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The Orange Girl (Norwegian: Appelsinpiken) is a 2003 novel by Jostein Gaarder, the Norwegian author of the best-selling Sophie's World. The novel was adapted into a film in 2009. The original Norwegian title, appelsin, refers specifically to the fruit and not the colour.
Georg Røed's father Jan Olav died when he was four years old. Eleven years later, Georg's grandmother finds letters addressed to Georg from Jan Olav, written before his death, along with a story titled "The Orange Girl."
As Georg soon discovers, "The Orange Girl" is not simply a story, but a riddle from the past that centres around an incident from his father's youth. In the story, it is revealed that Jan Olav had once boarded a tram and had taken notice of a beautiful girl who had been clutching a bag of oranges. When tram abruptly jolted, the girl's oranges were dispersed. Jan Olav attempted to collect the oranges, but found that the girl had already disembarked from the tram. The story is a request for his son to solve the mystery of the orange girl's identity.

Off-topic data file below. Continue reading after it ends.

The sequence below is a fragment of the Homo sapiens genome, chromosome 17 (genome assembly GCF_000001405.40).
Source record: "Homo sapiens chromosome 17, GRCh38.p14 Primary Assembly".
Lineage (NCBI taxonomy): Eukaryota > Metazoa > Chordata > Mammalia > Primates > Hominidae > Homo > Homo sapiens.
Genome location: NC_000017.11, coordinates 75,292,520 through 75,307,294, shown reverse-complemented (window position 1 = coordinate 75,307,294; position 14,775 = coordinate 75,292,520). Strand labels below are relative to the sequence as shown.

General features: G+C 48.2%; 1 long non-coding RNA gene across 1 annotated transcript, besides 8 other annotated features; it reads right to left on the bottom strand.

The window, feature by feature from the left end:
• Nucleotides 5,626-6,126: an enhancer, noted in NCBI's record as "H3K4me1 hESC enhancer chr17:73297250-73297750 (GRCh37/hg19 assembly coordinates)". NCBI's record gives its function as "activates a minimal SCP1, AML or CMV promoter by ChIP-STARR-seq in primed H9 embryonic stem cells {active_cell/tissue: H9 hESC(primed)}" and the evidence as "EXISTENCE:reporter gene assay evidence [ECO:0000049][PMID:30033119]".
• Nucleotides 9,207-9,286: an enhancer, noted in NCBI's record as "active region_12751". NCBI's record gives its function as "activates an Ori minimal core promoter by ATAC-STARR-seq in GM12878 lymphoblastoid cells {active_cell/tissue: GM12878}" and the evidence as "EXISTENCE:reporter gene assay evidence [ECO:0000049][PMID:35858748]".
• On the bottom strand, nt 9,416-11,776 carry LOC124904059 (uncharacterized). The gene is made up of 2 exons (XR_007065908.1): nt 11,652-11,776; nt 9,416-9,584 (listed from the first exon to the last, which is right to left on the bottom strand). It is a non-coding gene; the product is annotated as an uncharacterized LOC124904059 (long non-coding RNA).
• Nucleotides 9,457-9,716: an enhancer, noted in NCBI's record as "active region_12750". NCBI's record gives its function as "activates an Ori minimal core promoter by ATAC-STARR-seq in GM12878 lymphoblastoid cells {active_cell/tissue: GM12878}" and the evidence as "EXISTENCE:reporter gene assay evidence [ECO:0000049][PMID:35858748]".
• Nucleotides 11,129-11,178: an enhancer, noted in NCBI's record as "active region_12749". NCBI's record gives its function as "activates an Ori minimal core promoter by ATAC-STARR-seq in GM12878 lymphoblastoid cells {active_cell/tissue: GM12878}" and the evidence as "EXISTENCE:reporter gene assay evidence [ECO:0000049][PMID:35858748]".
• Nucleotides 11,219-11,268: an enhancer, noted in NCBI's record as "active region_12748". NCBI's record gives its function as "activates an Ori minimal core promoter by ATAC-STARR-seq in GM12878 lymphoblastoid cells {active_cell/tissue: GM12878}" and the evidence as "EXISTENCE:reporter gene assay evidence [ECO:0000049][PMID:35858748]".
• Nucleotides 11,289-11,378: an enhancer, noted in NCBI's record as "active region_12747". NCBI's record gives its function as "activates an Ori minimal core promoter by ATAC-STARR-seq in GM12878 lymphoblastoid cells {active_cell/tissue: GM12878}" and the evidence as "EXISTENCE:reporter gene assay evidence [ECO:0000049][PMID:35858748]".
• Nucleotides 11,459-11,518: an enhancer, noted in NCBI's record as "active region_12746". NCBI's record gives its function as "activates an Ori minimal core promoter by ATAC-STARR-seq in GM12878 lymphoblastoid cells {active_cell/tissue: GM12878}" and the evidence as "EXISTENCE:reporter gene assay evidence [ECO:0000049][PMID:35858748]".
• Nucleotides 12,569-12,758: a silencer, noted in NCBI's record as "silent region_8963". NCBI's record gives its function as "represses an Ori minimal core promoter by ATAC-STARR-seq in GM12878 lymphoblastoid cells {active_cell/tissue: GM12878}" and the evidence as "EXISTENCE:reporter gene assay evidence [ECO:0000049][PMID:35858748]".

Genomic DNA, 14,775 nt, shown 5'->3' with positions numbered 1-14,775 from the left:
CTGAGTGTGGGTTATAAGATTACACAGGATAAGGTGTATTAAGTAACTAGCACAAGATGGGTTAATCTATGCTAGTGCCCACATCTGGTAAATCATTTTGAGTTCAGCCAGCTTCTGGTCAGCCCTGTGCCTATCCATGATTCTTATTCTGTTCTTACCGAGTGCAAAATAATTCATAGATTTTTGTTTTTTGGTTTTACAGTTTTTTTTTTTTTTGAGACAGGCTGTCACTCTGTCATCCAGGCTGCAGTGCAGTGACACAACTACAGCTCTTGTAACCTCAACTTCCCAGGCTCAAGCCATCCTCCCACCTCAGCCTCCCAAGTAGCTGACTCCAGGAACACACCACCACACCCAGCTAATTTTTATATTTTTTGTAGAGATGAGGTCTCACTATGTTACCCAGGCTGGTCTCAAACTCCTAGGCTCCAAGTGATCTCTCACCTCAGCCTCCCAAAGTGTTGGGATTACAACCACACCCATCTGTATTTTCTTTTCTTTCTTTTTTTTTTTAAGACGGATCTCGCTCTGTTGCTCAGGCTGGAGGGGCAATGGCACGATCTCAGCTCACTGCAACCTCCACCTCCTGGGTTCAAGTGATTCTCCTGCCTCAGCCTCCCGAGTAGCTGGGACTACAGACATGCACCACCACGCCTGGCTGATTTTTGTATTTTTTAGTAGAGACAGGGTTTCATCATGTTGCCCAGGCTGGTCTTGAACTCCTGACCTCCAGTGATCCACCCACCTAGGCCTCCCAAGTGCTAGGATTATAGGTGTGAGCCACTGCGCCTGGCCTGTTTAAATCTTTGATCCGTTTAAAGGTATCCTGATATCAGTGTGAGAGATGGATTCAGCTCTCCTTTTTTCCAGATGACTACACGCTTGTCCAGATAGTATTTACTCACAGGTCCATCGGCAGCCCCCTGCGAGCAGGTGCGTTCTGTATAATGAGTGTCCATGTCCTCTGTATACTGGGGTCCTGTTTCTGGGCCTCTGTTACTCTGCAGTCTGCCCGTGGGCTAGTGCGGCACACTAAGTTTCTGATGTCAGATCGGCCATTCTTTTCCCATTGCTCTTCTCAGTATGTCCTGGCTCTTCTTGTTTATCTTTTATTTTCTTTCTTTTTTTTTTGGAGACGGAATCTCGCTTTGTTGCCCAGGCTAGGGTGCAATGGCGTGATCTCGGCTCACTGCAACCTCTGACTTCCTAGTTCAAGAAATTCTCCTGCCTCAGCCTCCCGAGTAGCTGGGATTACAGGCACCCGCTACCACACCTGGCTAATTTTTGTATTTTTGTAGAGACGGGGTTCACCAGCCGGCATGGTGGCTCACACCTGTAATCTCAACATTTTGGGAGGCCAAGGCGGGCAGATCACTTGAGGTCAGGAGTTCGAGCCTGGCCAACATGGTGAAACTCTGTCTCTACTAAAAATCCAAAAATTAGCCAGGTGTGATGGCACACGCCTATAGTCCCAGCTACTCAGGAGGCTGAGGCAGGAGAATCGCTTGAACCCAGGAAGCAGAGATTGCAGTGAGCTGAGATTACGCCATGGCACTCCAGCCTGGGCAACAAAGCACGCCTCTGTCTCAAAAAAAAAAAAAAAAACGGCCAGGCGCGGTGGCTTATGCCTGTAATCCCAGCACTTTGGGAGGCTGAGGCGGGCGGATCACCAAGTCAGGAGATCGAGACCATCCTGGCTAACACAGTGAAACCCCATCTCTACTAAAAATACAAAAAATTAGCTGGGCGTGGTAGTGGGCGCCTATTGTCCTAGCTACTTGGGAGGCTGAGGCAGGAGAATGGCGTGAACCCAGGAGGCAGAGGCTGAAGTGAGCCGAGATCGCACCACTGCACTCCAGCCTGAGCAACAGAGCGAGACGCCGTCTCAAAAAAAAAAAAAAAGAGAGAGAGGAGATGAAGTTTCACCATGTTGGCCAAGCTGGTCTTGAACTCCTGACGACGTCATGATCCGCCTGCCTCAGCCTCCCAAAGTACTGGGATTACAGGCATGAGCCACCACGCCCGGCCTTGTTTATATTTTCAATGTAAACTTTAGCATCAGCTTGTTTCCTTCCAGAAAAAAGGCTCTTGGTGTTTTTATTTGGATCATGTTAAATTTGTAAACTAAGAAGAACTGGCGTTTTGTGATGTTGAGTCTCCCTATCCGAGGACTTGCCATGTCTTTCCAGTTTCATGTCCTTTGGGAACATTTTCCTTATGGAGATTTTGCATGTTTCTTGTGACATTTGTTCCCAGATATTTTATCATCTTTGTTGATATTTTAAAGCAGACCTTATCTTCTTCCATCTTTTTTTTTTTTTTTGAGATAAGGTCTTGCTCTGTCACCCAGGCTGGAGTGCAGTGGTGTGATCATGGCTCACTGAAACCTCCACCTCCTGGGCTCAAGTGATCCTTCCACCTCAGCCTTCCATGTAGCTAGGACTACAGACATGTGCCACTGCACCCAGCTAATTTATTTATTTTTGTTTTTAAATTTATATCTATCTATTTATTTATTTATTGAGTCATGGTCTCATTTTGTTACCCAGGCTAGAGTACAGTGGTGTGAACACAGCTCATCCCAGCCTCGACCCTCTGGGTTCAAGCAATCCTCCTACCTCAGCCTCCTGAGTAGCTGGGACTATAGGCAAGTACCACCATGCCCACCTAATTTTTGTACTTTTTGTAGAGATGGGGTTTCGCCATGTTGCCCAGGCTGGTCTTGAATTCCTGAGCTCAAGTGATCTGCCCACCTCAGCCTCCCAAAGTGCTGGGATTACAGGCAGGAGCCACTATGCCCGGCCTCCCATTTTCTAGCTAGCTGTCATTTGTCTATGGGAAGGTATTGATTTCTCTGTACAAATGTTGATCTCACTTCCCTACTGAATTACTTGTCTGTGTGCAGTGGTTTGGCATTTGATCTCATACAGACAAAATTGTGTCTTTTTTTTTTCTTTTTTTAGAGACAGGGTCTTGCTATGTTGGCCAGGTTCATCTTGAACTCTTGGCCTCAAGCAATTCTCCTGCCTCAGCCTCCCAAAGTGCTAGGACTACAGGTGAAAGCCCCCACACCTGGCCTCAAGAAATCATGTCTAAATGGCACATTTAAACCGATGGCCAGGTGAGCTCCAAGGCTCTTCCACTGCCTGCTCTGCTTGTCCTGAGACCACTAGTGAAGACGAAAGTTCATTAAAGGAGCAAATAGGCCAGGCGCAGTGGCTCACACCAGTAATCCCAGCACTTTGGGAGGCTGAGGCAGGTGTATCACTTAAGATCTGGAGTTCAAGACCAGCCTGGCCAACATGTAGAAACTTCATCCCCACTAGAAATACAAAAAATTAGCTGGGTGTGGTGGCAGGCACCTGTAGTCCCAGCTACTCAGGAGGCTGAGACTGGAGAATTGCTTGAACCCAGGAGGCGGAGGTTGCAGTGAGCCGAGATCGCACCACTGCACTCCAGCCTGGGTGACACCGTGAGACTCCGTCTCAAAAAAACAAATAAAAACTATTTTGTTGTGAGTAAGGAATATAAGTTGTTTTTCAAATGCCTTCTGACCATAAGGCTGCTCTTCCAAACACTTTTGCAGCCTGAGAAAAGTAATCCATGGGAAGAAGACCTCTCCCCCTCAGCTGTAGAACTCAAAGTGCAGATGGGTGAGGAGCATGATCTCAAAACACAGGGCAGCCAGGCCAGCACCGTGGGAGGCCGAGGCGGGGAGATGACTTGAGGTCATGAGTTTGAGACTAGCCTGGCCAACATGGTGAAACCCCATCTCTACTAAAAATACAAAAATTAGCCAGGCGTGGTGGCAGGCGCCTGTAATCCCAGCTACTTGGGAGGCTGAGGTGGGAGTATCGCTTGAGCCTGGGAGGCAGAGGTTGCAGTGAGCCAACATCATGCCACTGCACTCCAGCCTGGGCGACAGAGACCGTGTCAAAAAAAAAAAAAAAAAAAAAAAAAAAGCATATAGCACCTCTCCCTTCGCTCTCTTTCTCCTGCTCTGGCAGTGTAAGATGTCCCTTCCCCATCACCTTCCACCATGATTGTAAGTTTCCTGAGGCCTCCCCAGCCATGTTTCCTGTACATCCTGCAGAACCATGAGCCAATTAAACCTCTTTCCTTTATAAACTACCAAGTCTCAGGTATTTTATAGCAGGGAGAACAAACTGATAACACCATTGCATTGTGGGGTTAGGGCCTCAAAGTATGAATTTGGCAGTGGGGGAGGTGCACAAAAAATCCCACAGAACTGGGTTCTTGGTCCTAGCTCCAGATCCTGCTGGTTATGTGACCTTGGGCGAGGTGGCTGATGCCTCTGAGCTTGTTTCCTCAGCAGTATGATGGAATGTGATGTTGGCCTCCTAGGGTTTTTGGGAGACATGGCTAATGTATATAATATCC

Georg realizes that the "orange girl" was his mother, whom he is still living with. The story turns out to be his father telling him how he and his mother met, and then explains how horrible it was to find out he was dying. He ends the letter by asking Georg the question: if before you were born, you were given the choice to live and be very happy, but die young and have all of the happiness taken away, or to not live at all, what would you choose?
In 2009, The Orange Girl was adapted into a film directed by Eva Dahr.